Survey Concepts and Modes¶
Measuring stability and detecting changes means to repeat (almost) identical measures over time. Furthermore, the SOEP-questions capture stability and change by varying with regard to the time dimension, asking about events in the past, the present, and the future. Conceptually, different measurements of time are used:
- Questions about a point in time (present) e.g. current employment status or current levels of satisfaction
- Single retrospective questions on certain events in the past e.g. how often did you change your job during the last ten years?
- Retrospective life event history since the age of 15 (in the past) e.g. employment or marital history
- Monthly calendar information on income and labor market participation (in the past) e.g. employment status January through December last year
- Questions concerning a period of time (in the past) e.g. demographic changes since the last interview like marriage or death of spouse
- Questions concerning future prospects (future) e.g. satisfaction with life five years from now, or job expectations
The SOEP uses several different modes to collect the data. Originally, the respondent’s answers were recorded by an interviewer who filled in a paper questionnaire, the so called pen-and-paper interview or PAPI. The personal contact between interviewer and respondent is important for the success of the survey; however, before losing a respondent due to a scheduling conflict between interviewer and respondent, the SOEP allows mailing in the questionnaire starting from the second wave of subsamples A-I. This concept does not resemble the concept of a regular mail survey, because the interviewer still keeps the personal contact with the household and schedules appointments with its respondents if possible. Starting with subsample J, only the computer assisted mode (CAPI) is allowed, and thus mailing in the questionnaires is no longer possible.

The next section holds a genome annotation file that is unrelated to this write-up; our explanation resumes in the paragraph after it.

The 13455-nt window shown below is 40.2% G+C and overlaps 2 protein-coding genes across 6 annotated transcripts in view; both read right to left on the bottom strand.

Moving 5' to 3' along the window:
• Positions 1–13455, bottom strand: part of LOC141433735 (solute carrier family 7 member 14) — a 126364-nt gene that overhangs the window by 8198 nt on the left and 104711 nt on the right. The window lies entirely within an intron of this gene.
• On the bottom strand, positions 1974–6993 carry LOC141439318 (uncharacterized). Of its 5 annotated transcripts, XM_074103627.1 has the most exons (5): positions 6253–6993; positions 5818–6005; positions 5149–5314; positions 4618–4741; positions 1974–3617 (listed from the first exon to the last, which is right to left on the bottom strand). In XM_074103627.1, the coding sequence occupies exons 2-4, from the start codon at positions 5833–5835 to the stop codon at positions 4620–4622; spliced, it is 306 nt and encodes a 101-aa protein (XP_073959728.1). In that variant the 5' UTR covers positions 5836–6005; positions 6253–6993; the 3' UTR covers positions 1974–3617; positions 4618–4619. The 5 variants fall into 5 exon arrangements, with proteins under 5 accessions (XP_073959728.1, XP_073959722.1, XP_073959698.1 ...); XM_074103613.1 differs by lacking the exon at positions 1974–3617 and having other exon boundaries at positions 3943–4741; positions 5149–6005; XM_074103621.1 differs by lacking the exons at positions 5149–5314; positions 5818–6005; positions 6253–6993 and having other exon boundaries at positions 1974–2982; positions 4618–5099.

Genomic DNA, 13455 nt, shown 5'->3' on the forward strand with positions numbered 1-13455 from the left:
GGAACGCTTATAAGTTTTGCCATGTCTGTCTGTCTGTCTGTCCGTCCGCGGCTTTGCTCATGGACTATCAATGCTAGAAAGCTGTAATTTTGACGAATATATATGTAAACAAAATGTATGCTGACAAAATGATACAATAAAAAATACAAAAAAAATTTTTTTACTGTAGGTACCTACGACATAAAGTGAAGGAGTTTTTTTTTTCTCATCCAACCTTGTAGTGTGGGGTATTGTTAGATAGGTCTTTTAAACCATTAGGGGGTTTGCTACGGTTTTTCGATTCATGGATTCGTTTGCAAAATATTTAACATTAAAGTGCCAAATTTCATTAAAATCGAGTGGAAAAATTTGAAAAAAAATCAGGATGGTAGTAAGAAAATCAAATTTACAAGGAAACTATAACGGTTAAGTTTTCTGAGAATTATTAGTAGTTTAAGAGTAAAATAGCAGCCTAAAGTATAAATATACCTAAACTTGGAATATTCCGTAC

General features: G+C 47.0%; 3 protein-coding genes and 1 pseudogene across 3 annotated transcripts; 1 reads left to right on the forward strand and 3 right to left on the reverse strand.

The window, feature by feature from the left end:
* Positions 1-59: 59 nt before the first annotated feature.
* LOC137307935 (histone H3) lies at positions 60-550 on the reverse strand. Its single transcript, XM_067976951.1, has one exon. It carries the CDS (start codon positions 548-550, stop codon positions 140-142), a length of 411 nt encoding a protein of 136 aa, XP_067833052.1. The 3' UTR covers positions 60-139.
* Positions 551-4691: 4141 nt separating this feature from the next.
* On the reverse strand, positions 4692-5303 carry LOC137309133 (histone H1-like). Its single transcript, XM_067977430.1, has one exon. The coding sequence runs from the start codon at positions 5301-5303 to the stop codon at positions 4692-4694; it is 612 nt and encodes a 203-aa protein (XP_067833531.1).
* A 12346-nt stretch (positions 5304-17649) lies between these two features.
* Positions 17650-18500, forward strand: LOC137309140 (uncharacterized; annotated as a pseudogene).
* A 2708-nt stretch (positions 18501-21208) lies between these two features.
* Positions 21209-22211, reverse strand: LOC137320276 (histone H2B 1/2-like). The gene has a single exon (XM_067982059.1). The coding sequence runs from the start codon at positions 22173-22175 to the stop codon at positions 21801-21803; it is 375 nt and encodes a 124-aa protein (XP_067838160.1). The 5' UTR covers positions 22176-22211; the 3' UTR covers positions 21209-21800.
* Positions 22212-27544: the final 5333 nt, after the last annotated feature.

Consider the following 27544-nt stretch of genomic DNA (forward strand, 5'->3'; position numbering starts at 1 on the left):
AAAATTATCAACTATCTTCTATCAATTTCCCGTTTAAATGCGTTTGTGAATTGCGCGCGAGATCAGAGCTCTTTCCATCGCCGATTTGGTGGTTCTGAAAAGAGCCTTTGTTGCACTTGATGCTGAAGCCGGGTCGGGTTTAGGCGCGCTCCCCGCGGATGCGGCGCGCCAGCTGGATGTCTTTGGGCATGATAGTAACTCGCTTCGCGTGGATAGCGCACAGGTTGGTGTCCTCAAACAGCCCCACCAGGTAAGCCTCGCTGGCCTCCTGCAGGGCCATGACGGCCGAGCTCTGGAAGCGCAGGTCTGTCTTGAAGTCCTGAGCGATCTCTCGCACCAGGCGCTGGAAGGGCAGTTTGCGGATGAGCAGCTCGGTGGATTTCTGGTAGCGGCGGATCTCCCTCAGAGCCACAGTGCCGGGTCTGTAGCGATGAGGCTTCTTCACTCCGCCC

While the interviewer is in the household she/he directly conducts an interview with any household member, but can also hand out a questionnaire to other household members, who fill it in with or without her/his help (self-administered questionnaires, SAQ). This is much more time efficient for the interviewer, because household members can work in parallel on their questionnaires.
In 1998, interviews were conducted with computers for the first time, in computer-assisted personal interviews, or in CAPI mode. Compared to PAPI, CAPI is much more efficient in transferring the data into an electronic format, which was an important asset especially with the extensions of the panel starting in the year 2000. The CAPI mode was first conducted in parallel to the PAPI mode, meaning that interviewers and respondents were free to chose how they wanted to do the interview. This was important for the “older” sample members (respondents as well as interviewers), who were used to the PAPI concept. Only in the most recent samples (starting in subsample J), CAPI is the only mode. The figure depicts the development of modes up to 2011, showing that the CAPI mode has gained importance since its implementation.
Since the questionnaires have to be identical in both modes, the CAPI implementation is relatively simple compared to what would be technically feasible. For example, the SOEP basically does not use any form of dependent interviewing (i.e. referring to respondent data from previous waves), because this cannot be easily implemented in the PAPI-mode. Also, the filtering structure is very simple in the SOEP, because any respondent must be able to follow the interview path on her/his own on paper. Still, some technical features like the control of value ranges (e.g. month of birth, year of first marriage) or the randomization of scale items are implemented in the CAPI version of the questionnaire.
In the future, new modes will be introduced into the SOEP as they develop. The computer-assisted web interview (CAWI) is close to implementation, it will, however, not be used as a replacement of the current CAPI and PAPI modes, but rather as an extension the respondents may use similar to the mail-in or self-administered questionnaires. The core interview concept of the SOEP survey, the personal contact between respondent and interviewer, will not change.